New! A Novel by Namit Arora (in two editions)         

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A California Story

The year is 2003. Ved, a 36-year-old Indian in Silicon Valley, works for Omnicon, the world’s largest computer networking company whose culture he finds both sad and comical. Its quietly brewing troubles soon engulf him, even as he must deal with the turmoil in his relationships with Sasha, a Russian escort, and Liz, a spiritual-liberal American.

Amid all this, his parents visit him from India. On a weekend outing with them, a man assaults him in a hate crime. Spiraling events force Ved into a hard reckoning with his life. A California Story is a keenly perceptive portrait of Silicon Valley and the quest for love and belonging.

 

USA Edition: Adelaide Books | Sep 2019 | 226 pp | Kindle

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Love and Loathing in Silicon Valley

India Edition: Speaking Tiger | Sep 2019 | 240 pp | Kindle

Buy in the USA: Amazon.com

Buy in India: Publisher | Amazon.in | Flipkart | Bookshops

 

Buy worldwide: ST | AB | Amazon UK, CA, FR, DE, IT, ES, JP

 

Namit Arora worked as a computer engineer before choosing a life of reading, writing, and travel. Raised in the Hindi Belt, he lived in Louisiana, Silicon Valley, W. Europe, and traveled in scores of countries before returning to India over two decades later in 2013. He is the author of The Lottery of Birth and an upcoming book on travel and history. He won the 3QD Arts & Literature Prize in 2011. (read more)

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Advance Praise and Editorial Reviews


“Namit Arora takes the lid off life in the Great Indian Dream of Silicon Valley.” —Jerry Pinto, novelist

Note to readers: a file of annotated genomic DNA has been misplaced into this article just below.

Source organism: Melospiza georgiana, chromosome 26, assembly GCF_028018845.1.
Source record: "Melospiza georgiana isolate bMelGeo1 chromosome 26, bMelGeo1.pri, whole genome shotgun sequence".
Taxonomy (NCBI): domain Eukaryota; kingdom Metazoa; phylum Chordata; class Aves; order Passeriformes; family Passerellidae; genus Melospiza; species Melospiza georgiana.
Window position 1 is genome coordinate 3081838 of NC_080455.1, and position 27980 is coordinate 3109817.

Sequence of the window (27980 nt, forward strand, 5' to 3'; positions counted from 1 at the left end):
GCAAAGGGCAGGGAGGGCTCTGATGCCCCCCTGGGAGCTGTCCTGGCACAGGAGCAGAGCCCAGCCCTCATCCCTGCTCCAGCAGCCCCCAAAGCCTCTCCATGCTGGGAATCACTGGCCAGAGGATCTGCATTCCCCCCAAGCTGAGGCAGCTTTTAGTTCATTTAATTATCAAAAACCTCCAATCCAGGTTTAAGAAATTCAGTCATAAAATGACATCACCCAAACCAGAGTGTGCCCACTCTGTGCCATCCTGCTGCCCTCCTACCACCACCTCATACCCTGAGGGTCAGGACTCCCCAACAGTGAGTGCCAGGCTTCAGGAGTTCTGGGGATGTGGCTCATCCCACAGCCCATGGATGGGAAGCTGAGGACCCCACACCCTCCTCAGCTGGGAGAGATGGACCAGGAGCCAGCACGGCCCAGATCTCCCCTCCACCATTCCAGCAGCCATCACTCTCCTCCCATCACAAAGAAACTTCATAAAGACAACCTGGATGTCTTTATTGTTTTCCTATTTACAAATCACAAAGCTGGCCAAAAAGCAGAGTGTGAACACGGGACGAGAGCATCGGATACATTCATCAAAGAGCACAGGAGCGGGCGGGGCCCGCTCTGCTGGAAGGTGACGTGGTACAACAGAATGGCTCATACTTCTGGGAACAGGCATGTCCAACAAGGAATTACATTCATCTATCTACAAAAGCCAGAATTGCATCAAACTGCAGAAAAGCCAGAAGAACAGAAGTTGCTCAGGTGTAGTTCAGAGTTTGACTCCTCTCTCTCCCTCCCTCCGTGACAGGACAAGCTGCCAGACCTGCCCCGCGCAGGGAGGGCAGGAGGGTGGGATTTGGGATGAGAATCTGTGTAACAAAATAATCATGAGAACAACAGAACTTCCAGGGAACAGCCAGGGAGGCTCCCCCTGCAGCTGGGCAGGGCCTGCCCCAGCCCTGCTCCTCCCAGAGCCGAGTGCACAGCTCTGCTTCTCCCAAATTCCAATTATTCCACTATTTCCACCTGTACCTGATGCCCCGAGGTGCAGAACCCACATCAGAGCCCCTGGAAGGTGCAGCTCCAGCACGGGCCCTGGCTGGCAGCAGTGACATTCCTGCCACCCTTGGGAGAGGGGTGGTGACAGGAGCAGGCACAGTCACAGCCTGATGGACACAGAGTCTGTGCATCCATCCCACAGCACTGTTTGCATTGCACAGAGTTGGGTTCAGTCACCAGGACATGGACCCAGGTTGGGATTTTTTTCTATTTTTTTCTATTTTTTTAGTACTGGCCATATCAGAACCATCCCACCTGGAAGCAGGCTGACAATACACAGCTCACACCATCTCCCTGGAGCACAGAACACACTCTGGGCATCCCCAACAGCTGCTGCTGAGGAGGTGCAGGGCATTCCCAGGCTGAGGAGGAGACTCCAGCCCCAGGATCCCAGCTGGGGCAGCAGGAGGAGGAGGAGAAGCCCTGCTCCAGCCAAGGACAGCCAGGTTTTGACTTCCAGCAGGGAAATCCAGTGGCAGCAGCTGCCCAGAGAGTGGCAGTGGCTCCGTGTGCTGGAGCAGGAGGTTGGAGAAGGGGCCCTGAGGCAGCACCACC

“Namit Arora does for Silicon Valley what Tom Wolfe did for Wall Street in The Bonfire of the Vanities: with keen eye and sharp wit, he captures the culture and mores of the place. But Arora is funnier. And sweeter. Rare for a work of fiction, it reveals what has gone so horrifically awry in America and what is still worth preserving. Above all, read it for the sheer pleasure of the story, told in assured and sparkling prose.” —S. Abbas Raza, Founding Editor, 3 Quarks Daily


“Namit Arora writes with an enviable briskness and ease, and produces an engaging, incisive portrait of the Indian techie in Silicon Valley. A California Story describes immigrant life with empathy but without pulling any punches. Arora’s California is a space of innovation and discovery, but also challenge and alienation. Readers will be amused, saddened, angered and educated as they read this rigorously unsanitized version of the desi dream.” —Suvir Kaul, AM Rosenthal Professor of English, University of Pennsylvania


“A moving and insightful portrayal of the immigrant's exile from authenticity. Written in the language of human relationships, Arora's novel will speak to anyone who's been a stranger in a strange land.” —Anil Menon, novelist and editor


“A fiercely honest and insightful story, with richly painted characters I could empathize with readily. The female characters are strong and the author gets into their minds in a way that is refreshing and illuminating.” —Cherry Mosteshar, author and journalist


“[A] page-turner … about one person’s honest examination of his experience at a particular time in his life. A simple premise but it takes a lot of skill to execute simplicity: to be sparing and uncomplicated with words, yet keep it engrossing. Namit Arora is well known … for his beautifully composed and well researched essays; his debut novel suggests he is equally adept at fiction.” —Hari Balasubramanian, 3QD


“Arora’s narrative is structurally sound and capably written with a protagonist who is endearing. Ved [is] someone to cheer for as he navigates the precarious world of online dating, job dissatisfaction, and, perhaps most socially significant and politically relevant, the rampant discrimination and violent racism coursing through the streets of America. Indian culture is knowledgeably and effectively personified through Ved’s character as the story explores the nature of the immigrant journey in the United States ... A cleverly written tale with a social conscience featuring themes of family, inclusiveness, racial divides, and the theatrics of love.” —Kirkus Reviews


“Yet change does come to Ved’s life in the end and in a cataclysmic way ... A wonderful, intelligent and unvarnished traverse through the life of an immigrant in America.” —Heartcrossings Blog



Reader Reviews:  Amazon.com  |  Amazon.in  |  Goodreads



Media Mentions:  Pune Mirror




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